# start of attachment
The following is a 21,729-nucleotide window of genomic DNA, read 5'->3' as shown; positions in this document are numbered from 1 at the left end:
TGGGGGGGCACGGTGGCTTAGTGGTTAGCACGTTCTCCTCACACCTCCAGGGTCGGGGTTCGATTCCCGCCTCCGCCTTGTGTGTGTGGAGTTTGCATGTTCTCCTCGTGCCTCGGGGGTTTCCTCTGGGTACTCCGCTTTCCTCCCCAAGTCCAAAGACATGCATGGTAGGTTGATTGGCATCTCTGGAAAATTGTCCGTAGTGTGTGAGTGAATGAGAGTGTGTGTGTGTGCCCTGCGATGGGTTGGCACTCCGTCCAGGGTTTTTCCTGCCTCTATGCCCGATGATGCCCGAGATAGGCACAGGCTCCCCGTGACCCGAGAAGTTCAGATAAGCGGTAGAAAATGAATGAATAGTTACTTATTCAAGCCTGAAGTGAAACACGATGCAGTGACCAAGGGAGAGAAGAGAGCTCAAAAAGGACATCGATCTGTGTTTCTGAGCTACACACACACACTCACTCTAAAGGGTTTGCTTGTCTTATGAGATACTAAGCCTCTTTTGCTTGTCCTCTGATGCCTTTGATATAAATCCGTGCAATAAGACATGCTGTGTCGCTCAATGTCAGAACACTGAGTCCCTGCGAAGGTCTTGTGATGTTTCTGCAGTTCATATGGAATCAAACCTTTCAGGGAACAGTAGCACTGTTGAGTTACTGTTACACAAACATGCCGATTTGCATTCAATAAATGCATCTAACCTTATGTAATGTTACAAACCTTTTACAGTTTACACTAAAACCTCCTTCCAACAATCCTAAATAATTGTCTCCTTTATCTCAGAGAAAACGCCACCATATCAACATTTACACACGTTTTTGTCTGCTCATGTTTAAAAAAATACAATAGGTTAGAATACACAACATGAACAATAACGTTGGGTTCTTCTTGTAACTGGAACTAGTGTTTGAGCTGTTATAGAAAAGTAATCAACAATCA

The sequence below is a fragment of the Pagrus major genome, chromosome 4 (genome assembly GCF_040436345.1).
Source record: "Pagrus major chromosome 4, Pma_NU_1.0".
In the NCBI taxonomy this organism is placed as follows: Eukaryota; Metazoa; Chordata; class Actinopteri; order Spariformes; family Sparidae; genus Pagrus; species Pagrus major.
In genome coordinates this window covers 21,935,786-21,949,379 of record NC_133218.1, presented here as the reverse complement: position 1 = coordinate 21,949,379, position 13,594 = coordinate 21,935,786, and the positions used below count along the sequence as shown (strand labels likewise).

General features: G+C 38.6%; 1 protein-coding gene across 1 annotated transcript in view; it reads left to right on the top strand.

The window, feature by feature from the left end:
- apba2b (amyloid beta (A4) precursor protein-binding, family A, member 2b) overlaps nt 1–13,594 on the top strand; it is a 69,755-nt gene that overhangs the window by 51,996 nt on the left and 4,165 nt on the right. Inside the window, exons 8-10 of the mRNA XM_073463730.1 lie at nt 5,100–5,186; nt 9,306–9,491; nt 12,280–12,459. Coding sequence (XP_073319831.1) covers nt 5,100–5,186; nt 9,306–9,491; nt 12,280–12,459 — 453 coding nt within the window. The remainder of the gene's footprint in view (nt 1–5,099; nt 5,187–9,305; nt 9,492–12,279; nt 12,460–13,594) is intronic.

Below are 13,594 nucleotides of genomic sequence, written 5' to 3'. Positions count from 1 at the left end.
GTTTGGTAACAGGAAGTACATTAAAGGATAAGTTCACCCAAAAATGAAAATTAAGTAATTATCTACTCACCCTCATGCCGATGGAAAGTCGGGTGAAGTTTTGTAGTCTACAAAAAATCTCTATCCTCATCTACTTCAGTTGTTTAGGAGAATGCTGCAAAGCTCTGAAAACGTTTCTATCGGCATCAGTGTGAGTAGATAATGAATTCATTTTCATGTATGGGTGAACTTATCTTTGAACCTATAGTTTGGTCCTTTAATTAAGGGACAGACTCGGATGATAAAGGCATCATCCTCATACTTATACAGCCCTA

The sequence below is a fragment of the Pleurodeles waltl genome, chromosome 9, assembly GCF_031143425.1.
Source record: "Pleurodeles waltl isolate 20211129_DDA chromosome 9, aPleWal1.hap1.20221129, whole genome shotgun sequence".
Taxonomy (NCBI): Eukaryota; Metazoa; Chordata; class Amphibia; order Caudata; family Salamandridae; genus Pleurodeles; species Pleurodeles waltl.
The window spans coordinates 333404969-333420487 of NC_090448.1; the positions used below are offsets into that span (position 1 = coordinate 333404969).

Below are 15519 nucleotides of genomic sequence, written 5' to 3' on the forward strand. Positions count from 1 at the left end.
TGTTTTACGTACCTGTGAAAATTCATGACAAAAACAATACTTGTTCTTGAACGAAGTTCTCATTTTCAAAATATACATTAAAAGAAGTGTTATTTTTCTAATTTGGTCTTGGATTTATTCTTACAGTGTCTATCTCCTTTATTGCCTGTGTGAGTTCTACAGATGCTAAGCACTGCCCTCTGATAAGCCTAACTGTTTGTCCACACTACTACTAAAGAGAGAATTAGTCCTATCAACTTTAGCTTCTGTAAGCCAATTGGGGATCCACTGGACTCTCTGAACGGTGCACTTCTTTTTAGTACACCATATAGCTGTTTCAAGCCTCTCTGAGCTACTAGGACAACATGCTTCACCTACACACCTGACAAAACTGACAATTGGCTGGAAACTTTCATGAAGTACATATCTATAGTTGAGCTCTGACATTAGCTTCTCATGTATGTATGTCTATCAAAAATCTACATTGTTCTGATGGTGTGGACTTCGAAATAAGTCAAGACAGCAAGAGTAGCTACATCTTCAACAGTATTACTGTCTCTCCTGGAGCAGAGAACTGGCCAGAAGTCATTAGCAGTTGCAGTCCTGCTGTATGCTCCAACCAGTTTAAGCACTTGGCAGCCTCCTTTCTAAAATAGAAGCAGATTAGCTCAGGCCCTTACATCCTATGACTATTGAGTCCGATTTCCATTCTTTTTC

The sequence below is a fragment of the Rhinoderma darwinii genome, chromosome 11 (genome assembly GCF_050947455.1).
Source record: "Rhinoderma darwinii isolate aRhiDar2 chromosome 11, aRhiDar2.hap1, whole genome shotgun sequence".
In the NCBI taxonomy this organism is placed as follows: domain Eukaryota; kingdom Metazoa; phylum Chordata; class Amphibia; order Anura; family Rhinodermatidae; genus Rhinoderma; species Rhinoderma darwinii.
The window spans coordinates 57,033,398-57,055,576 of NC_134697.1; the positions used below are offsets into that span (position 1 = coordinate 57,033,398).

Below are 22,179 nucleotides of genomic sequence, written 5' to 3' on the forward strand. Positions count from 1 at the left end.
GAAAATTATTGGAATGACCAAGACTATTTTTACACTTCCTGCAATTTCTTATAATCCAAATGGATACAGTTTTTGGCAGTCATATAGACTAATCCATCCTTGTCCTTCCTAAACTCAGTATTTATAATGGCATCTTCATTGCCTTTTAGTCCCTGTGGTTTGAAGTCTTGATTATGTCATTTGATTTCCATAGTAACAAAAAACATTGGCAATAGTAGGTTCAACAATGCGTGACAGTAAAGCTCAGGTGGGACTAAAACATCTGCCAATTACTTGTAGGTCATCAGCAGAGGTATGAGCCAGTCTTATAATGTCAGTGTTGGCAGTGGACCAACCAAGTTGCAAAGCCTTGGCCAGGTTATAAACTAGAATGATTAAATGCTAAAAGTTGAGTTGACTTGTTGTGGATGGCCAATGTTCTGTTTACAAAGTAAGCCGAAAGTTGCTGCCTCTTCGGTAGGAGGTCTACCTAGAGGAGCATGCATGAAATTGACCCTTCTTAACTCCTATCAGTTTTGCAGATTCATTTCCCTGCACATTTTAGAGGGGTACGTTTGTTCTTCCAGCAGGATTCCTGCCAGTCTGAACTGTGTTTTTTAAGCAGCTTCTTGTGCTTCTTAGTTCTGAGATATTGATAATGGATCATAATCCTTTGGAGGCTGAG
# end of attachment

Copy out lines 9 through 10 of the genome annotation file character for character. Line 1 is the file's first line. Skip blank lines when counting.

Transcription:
- apba2b (amyloid beta (A4) precursor protein-binding, family A, member 2b) overlaps nt 1–13,594 on the top strand; it is a 69,755-nt gene that overhangs the window by 51,996 nt on the left and 4,165 nt on the right. Inside the window, exons 8-10 of the mRNA XM_073463730.1 lie at nt 5,100–5,186; nt 9,306–9,491; nt 12,280–12,459. Coding sequence (XP_073319831.1) covers nt 5,100–5,186; nt 9,306–9,491; nt 12,280–12,459 — 453 coding nt within the window. The remainder of the gene's footprint in view (nt 1–5,099; nt 5,187–9,305; nt 9,492–12,279; nt 12,460–13,594) is intronic.

Below are 13,594 nucleotides of genomic sequence, written 5' to 3'. Positions count from 1 at the left end.